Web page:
In the 1970’s, rubbing your feet across the green shag carpet to generate a static charge in order to torture your siblings was fun and would do no damage to the low-tech, large, and robust electronic components of the time. Today, portable devices designed for the increasingly busy, yet very well connected, mobile user has led to the integration of more and more inputs and outputs on our favorite gadgets. Higher current densities, smaller silicon, and limited space available for chip protection all tend to increase the sensitivity of electronic components to transient electrical overstress events such as ESD (electrostatic discharge). Reducing the impact of these transients helps prevent data corruption when devices are talking to each other and improves overall reliability.
Figure 1 shows a typical ESD characteristic curve. To simulate a real world contact discharge event, an ESD generator applies an ESD pulse to the device under test. Characteristics of this test are the short rise time and the short pulse duration of less than 100ns, indicating a low-energy, static pulse. Voltage levels generated by these sources can be extremely high since their charge is not readily distributed over their surfaces or conducted to other objects. While briefly painful, these high voltages are not dangerous to humans because the pulse duration is very short, and therefore the energy present is very low. However, their effect on sensitive electronic components can be very destructive.
The increasing usage of laptop computers, smart phones, and other mobile equipment makes it more likely that users will touch I/O connector pins during the connecting and disconnecting of cables. Under normal operating conditions, touching an exposed port or interface can result in voltage discharges in excess of 30 kV.
Small-geometry semiconductor devices can be damaged due to excessive voltage, high current levels, or a combination of both. High voltage levels can cause gate oxide punch-through, while excessive current can cause junction failures and metallization traces to melt.
Most electronic devices must meet a minimum of 8 kV contact discharge or 15 kV air discharge, based on the international standard IEC61000-4-2. Some silicon devices have built-in protection that is rated up to 2 kV and some have no protection built-in. So in order to enhance their survivability, additional off-chip protection circuits must be designed into the system.
There are two main design considerations in ESD protection design for high-speed I/O interfaces.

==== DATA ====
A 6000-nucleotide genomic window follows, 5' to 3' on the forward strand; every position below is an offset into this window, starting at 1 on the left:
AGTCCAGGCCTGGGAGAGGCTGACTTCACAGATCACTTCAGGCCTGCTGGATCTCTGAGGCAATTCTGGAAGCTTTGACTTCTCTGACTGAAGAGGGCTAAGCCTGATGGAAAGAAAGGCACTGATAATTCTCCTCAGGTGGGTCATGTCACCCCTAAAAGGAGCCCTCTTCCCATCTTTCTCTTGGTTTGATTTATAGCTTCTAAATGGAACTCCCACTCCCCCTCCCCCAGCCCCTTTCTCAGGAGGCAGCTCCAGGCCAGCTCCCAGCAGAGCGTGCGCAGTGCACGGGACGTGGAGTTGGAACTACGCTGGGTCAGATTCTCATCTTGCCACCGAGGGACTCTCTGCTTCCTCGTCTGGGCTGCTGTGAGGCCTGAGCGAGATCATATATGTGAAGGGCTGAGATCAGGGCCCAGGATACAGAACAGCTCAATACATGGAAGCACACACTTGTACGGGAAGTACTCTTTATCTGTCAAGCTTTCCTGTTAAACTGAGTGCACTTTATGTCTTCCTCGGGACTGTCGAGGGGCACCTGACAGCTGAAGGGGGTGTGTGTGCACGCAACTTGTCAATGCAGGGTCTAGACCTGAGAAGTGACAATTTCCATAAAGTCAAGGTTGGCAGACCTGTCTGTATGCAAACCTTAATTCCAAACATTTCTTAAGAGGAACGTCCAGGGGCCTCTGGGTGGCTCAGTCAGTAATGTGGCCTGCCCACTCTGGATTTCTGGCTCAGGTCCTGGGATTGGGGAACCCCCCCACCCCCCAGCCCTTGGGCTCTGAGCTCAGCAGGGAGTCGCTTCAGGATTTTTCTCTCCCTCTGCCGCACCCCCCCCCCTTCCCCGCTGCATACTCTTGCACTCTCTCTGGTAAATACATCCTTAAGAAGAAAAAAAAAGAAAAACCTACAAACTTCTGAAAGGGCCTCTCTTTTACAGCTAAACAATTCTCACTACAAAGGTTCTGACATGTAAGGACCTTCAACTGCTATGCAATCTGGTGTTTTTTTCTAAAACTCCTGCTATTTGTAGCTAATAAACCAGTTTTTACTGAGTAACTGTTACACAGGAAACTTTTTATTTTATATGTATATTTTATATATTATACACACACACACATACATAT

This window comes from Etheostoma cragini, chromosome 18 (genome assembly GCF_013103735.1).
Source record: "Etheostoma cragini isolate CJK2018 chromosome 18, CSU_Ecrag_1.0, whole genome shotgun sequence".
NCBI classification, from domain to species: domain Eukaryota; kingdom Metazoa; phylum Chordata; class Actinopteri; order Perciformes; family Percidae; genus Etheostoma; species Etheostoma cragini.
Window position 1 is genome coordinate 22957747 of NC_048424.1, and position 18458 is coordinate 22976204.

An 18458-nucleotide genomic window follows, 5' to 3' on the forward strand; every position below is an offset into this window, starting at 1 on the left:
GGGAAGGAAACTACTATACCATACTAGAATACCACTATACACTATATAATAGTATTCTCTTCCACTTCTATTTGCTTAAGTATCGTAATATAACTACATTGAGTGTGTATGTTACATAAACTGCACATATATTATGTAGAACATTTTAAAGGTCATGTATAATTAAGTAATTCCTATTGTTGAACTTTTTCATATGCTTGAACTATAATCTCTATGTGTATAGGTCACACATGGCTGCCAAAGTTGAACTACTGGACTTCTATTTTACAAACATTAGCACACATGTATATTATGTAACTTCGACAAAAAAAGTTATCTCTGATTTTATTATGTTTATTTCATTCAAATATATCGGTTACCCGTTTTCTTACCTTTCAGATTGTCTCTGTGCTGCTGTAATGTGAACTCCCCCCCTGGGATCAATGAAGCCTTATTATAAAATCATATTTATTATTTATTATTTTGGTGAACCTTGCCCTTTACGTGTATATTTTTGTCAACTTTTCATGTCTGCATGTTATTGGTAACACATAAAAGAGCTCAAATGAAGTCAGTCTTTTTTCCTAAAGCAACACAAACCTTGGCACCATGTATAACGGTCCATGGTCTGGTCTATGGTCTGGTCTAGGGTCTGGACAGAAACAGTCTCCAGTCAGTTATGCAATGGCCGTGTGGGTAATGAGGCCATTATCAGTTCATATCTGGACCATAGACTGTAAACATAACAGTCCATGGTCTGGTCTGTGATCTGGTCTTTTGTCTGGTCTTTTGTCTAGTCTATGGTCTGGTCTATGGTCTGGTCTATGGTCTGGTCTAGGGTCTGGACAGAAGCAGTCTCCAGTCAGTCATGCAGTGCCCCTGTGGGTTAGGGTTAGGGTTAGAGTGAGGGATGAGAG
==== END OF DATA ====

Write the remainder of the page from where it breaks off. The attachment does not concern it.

1. ESD protection circuits for high-speed I/O interfaces must be robust enough to effectively protect the thin gate oxide in the internal circuits against ESD stress.
2. The degradation of high-speed circuit performance due to the parasitic effects of ESD protection devices needs to be minimized. If the ESD protection device has high capacitance, it can attenuate the signal and cause data loss. At very high frequencies that reach well into the GHz range there may be few components that have a low enough capacitance (less than a picofarad) to prevent signal distortion.
The continuing trend toward discrete component miniaturization often presents designers with difficult and time-consuming engineering prototyping and rework challenges as well as manufacturing process control issues. New, smaller chip-scale ESD devices (down to 0201 sizes) meet the performance requirements for high-speed applications and can also help mitigate assembly and manufacturing challenges.
As shown in Figure 2, chip-scale ESD devices are used to divert a potentially damaging charge away from sensitive circuitry and protect the system from failure. Combining the advantages of an active silicon device with a traditional Surface-Mount Technology (SMT) passive packaging configuration, they are easier to install and rework than traditional semiconductor-packaged ESD devices.
Even when you are not deliberately trying to torture your siblings, electrostatic damage to electronic devices can occur at any time, from the factory floor to the end-user’s home. ESD transients may disrupt equipment operation or result in potential damage. Small form factor, low capacitance chip-scale ESD devices offer a simple, cost-effective solution to these challenges.
This article was originally published on the Power Systems Design online Experts Exchange.